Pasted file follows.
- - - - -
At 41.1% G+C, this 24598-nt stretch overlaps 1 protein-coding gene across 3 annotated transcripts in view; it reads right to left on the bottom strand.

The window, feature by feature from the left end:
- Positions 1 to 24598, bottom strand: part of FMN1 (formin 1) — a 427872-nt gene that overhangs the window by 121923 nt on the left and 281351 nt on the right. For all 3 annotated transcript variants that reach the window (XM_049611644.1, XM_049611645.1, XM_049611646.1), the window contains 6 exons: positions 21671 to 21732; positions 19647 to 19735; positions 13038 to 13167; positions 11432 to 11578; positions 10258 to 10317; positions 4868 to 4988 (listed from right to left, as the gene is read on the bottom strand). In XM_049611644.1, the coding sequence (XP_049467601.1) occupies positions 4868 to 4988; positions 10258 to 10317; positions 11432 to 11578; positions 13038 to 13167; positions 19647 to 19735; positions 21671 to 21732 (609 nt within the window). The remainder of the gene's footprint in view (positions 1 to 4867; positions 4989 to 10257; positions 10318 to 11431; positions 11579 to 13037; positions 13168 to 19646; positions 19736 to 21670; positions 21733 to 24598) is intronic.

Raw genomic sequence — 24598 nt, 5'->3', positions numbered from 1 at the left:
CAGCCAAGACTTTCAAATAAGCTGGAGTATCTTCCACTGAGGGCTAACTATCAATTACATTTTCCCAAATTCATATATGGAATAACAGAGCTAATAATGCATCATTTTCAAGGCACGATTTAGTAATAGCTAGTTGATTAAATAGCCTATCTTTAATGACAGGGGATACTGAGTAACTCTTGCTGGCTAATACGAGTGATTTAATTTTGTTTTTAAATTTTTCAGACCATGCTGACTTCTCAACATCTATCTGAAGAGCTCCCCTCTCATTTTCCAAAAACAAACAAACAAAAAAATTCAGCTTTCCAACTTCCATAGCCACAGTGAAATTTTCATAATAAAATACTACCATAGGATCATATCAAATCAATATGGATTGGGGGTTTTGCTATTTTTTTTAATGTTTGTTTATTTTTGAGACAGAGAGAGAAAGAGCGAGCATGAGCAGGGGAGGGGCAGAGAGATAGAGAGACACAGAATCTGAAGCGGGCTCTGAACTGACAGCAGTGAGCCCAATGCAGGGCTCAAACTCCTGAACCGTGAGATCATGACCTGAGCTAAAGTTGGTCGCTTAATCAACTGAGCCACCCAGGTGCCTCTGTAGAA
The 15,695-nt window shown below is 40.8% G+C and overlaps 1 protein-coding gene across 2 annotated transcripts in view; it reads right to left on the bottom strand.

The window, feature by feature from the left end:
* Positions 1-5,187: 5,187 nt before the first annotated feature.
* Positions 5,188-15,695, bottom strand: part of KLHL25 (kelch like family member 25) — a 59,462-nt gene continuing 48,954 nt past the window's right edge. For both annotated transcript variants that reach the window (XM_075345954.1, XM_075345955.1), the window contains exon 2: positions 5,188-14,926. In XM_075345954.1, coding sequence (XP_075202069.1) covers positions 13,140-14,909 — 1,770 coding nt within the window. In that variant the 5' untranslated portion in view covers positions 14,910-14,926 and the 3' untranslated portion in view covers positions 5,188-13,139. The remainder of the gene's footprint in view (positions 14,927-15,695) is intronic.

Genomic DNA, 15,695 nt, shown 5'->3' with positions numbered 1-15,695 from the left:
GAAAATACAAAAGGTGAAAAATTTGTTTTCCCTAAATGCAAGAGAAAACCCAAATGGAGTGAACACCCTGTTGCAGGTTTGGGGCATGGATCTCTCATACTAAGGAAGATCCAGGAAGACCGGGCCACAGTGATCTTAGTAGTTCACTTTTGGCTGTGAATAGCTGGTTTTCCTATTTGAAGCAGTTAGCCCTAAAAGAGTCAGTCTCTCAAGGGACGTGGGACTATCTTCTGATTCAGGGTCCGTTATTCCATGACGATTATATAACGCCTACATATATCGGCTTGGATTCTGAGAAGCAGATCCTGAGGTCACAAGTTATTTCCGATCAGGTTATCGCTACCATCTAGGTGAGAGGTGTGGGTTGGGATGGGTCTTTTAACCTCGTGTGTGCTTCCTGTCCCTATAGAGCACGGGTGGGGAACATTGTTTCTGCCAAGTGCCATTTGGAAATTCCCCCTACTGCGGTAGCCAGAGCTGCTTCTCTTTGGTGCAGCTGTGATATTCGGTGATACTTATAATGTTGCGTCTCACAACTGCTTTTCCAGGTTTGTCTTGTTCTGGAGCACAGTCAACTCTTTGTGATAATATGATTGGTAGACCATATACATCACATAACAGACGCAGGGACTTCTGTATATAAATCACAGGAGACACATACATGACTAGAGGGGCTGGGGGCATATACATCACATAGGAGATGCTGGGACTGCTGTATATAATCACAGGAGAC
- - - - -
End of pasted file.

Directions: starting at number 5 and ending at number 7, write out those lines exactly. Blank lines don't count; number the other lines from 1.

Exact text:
CAGCCAAGACTTTCAAATAAGCTGGAGTATCTTCCACTGAGGGCTAACTATCAATTACATTTTCCCAAATTCATATATGGAATAACAGAGCTAATAATGCATCATTTTCAAGGCACGATTTAGTAATAGCTAGTTGATTAAATAGCCTATCTTTAATGACAGGGGATACTGAGTAACTCTTGCTGGCTAATACGAGTGATTTAATTTTGTTTTTAAATTTTTCAGACCATGCTGACTTCTCAACATCTATCTGAAGAGCTCCCCTCTCATTTTCCAAAAACAAACAAACAAAAAAATTCAGCTTTCCAACTTCCATAGCCACAGTGAAATTTTCATAATAAAATACTACCATAGGATCATATCAAATCAATATGGATTGGGGGTTTTGCTATTTTTTTTAATGTTTGTTTATTTTTGAGACAGAGAGAGAAAGAGCGAGCATGAGCAGGGGAGGGGCAGAGAGATAGAGAGACACAGAATCTGAAGCGGGCTCTGAACTGACAGCAGTGAGCCCAATGCAGGGCTCAAACTCCTGAACCGTGAGATCATGACCTGAGCTAAAGTTGGTCGCTTAATCAACTGAGCCACCCAGGTGCCTCTGTAGAA
The 15,695-nt window shown below is 40.8% G+C and overlaps 1 protein-coding gene across 2 annotated transcripts in view; it reads right to left on the bottom strand.

The window, feature by feature from the left end: